With plans in hand to demolish and replace the Hamline-Midway Branch Library, a detailed focus on design continues. Updated design renderings, the latest floor plans and specific details derived from community input are online.
Demolition of the Hamline Midway library is controversial, as the group Renovate 1558 has sought expansion and reuse of the current structure. A process continues to seek historic designation for the structure. Others contend a new library would provide modern spaces and improved access for all.
Design workshops for Hamline Midway, as well as the West Side Riverview and East Side Hayden Heights libraries, are set for July. Riverview and Hayden Heights are being renovated. Hamline Midway is the largest of the three projects, at more than $8 million.
The Hamline Midway workshop is 5-6:30 p.m. Tuesday, July 19 at the library at 1558 W. Minnehaha Ave. Preregistration is required for the 90-minute workshop, and as of Monitor deadline there were fewer than 40 spaces remaining.
Other workshops at 5-6:30 p.m. Monday, July 18 at Riverview, 1 E. George St. and 5-6:30 p.m. Thursday, July 21 at Hayden Heights, 1456 White Bear Ave.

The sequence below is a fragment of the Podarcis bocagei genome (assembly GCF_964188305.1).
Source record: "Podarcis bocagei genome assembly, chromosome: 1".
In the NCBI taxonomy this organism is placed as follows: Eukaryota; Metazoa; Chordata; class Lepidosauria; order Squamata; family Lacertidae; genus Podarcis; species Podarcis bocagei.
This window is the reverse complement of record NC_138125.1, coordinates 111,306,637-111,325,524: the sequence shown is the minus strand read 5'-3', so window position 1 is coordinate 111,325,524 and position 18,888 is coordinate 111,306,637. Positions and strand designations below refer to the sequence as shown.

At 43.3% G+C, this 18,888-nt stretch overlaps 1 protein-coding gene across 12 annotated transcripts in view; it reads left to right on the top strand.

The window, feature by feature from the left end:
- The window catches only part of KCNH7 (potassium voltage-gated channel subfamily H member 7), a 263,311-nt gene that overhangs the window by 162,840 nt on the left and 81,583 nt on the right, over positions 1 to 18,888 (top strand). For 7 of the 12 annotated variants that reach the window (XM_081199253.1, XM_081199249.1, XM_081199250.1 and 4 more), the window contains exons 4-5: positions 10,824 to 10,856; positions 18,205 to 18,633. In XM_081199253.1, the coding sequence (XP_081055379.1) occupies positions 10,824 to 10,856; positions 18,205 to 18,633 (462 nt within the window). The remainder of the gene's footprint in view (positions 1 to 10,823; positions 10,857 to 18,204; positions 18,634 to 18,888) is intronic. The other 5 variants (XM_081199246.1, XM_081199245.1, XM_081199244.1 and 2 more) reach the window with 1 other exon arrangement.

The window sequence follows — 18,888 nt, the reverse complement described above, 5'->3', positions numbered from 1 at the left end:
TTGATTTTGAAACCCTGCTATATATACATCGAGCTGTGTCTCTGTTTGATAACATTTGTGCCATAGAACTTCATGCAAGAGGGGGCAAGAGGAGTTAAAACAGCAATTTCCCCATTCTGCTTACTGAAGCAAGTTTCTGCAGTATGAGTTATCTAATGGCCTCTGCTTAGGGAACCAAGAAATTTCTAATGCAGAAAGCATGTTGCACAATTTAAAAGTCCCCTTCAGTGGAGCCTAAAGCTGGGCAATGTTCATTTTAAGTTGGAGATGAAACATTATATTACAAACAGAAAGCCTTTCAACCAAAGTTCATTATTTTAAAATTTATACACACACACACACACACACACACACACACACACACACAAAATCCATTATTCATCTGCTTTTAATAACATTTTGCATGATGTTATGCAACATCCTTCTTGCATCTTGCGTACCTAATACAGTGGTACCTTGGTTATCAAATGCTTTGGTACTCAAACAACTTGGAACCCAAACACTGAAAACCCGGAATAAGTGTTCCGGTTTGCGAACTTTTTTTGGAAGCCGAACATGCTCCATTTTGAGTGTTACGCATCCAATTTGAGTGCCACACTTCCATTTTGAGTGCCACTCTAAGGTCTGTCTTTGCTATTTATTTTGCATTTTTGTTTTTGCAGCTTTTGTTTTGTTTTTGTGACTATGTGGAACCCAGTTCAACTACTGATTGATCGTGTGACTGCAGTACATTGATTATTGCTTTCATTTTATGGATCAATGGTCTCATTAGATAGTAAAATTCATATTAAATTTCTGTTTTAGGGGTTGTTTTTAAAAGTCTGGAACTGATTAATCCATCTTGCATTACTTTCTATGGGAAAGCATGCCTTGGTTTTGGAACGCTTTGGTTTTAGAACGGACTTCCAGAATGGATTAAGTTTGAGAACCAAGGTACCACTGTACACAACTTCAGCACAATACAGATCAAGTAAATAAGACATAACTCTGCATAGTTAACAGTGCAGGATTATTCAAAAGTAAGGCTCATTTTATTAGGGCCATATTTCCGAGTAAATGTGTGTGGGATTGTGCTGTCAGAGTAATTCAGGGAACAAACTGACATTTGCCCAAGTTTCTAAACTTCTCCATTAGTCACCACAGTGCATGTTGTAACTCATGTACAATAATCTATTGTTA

At each workshop, library staff and representatives of LSE Architects will review the results of the second community survey, which ended June 30, and discuss spaces at that library.
LSE Architects will lead attendees through a visual design exercise to continue discussions on the interior and exterior design of the library, including a focus on the look and feel of individual areas in the library.
If people cannot attend the workshop, information will be posted on the library website by July 23.
A third community survey will also be offered online and in hard copy form at libraries later this summer.
All three libraries also have interactive art installations available during library hours throughout the summer. Community members can visit the libraries to participate in an arts experience to make suggestions about future library space. The Artist Cohort, which is part of the community engagement team for the three library projects, has created an interactive art installation on display in each library.
The public is urged to “draw, doodle and dream big” to share ideas as part of the interactive display. They are also urged to share about the communities and cultures in the neighborhood that should be reflected in each library’s design and more.
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